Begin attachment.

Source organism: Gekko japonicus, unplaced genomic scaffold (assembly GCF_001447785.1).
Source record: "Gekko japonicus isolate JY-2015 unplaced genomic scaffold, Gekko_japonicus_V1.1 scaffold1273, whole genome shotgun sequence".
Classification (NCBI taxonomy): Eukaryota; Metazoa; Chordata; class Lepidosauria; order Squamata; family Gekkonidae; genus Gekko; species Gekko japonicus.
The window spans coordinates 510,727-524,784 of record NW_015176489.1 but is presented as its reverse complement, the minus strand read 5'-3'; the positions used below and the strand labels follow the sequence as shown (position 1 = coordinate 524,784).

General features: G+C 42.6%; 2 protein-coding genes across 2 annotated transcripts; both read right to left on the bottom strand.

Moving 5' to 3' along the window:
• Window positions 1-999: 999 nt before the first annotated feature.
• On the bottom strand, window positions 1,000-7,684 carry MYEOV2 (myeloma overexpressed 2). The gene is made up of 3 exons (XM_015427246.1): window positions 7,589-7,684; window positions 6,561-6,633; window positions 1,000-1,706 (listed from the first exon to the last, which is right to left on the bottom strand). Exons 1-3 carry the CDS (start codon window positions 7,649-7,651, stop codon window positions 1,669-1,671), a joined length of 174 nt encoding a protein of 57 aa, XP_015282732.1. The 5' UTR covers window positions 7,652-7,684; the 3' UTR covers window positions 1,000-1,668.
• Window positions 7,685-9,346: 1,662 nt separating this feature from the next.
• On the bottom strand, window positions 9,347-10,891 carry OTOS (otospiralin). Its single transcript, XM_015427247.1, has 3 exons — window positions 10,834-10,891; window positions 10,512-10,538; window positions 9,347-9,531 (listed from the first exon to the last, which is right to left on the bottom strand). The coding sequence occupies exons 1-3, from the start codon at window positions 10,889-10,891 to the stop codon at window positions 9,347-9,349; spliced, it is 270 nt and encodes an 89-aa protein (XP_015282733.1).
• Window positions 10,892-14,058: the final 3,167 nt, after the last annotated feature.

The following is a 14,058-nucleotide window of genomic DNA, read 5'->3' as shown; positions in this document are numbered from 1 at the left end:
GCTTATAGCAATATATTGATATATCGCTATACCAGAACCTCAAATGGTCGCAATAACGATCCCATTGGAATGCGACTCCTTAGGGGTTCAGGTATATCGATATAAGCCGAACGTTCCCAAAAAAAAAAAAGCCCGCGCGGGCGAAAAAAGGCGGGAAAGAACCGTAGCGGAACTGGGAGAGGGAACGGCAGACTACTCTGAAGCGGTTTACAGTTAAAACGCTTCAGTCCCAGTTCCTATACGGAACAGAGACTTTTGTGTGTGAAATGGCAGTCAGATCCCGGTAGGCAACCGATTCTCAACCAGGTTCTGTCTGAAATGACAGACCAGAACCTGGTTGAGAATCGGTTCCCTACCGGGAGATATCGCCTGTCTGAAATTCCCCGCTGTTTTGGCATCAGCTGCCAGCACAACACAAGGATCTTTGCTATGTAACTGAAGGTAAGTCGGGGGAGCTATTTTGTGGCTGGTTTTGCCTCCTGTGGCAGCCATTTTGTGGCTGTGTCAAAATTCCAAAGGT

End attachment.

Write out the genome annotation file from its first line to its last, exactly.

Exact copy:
Source organism: Gekko japonicus, unplaced genomic scaffold (assembly GCF_001447785.1).
Source record: "Gekko japonicus isolate JY-2015 unplaced genomic scaffold, Gekko_japonicus_V1.1 scaffold1273, whole genome shotgun sequence".
Classification (NCBI taxonomy): Eukaryota; Metazoa; Chordata; class Lepidosauria; order Squamata; family Gekkonidae; genus Gekko; species Gekko japonicus.
The window spans coordinates 510,727-524,784 of record NW_015176489.1 but is presented as its reverse complement, the minus strand read 5'-3'; the positions used below and the strand labels follow the sequence as shown (position 1 = coordinate 524,784).

General features: G+C 42.6%; 2 protein-coding genes across 2 annotated transcripts; both read right to left on the bottom strand.

Moving 5' to 3' along the window:
• Window positions 1-999: 999 nt before the first annotated feature.
• On the bottom strand, window positions 1,000-7,684 carry MYEOV2 (myeloma overexpressed 2). The gene is made up of 3 exons (XM_015427246.1): window positions 7,589-7,684; window positions 6,561-6,633; window positions 1,000-1,706 (listed from the first exon to the last, which is right to left on the bottom strand). Exons 1-3 carry the CDS (start codon window positions 7,649-7,651, stop codon window positions 1,669-1,671), a joined length of 174 nt encoding a protein of 57 aa, XP_015282732.1. The 5' UTR covers window positions 7,652-7,684; the 3' UTR covers window positions 1,000-1,668.
• Window positions 7,685-9,346: 1,662 nt separating this feature from the next.
• On the bottom strand, window positions 9,347-10,891 carry OTOS (otospiralin). Its single transcript, XM_015427247.1, has 3 exons — window positions 10,834-10,891; window positions 10,512-10,538; window positions 9,347-9,531 (listed from the first exon to the last, which is right to left on the bottom strand). The coding sequence occupies exons 1-3, from the start codon at window positions 10,889-10,891 to the stop codon at window positions 9,347-9,349; spliced, it is 270 nt and encodes an 89-aa protein (XP_015282733.1).
• Window positions 10,892-14,058: the final 3,167 nt, after the last annotated feature.

The following is a 14,058-nucleotide window of genomic DNA, read 5'->3' as shown; positions in this document are numbered from 1 at the left end:
GCTTATAGCAATATATTGATATATCGCTATACCAGAACCTCAAATGGTCGCAATAACGATCCCATTGGAATGCGACTCCTTAGGGGTTCAGGTATATCGATATAAGCCGAACGTTCCCAAAAAAAAAAAAGCCCGCGCGGGCGAAAAAAGGCGGGAAAGAACCGTAGCGGAACTGGGAGAGGGAACGGCAGACTACTCTGAAGCGGTTTACAGTTAAAACGCTTCAGTCCCAGTTCCTATACGGAACAGAGACTTTTGTGTGTGAAATGGCAGTCAGATCCCGGTAGGCAACCGATTCTCAACCAGGTTCTGTCTGAAATGACAGACCAGAACCTGGTTGAGAATCGGTTCCCTACCGGGAGATATCGCCTGTCTGAAATTCCCCGCTGTTTTGGCATCAGCTGCCAGCACAACACAAGGATCTTTGCTATGTAACTGAAGGTAAGTCGGGGGAGCTATTTTGTGGCTGGTTTTGCCTCCTGTGGCAGCCATTTTGTGGCTGTGTCAAAATTCCAAAGGT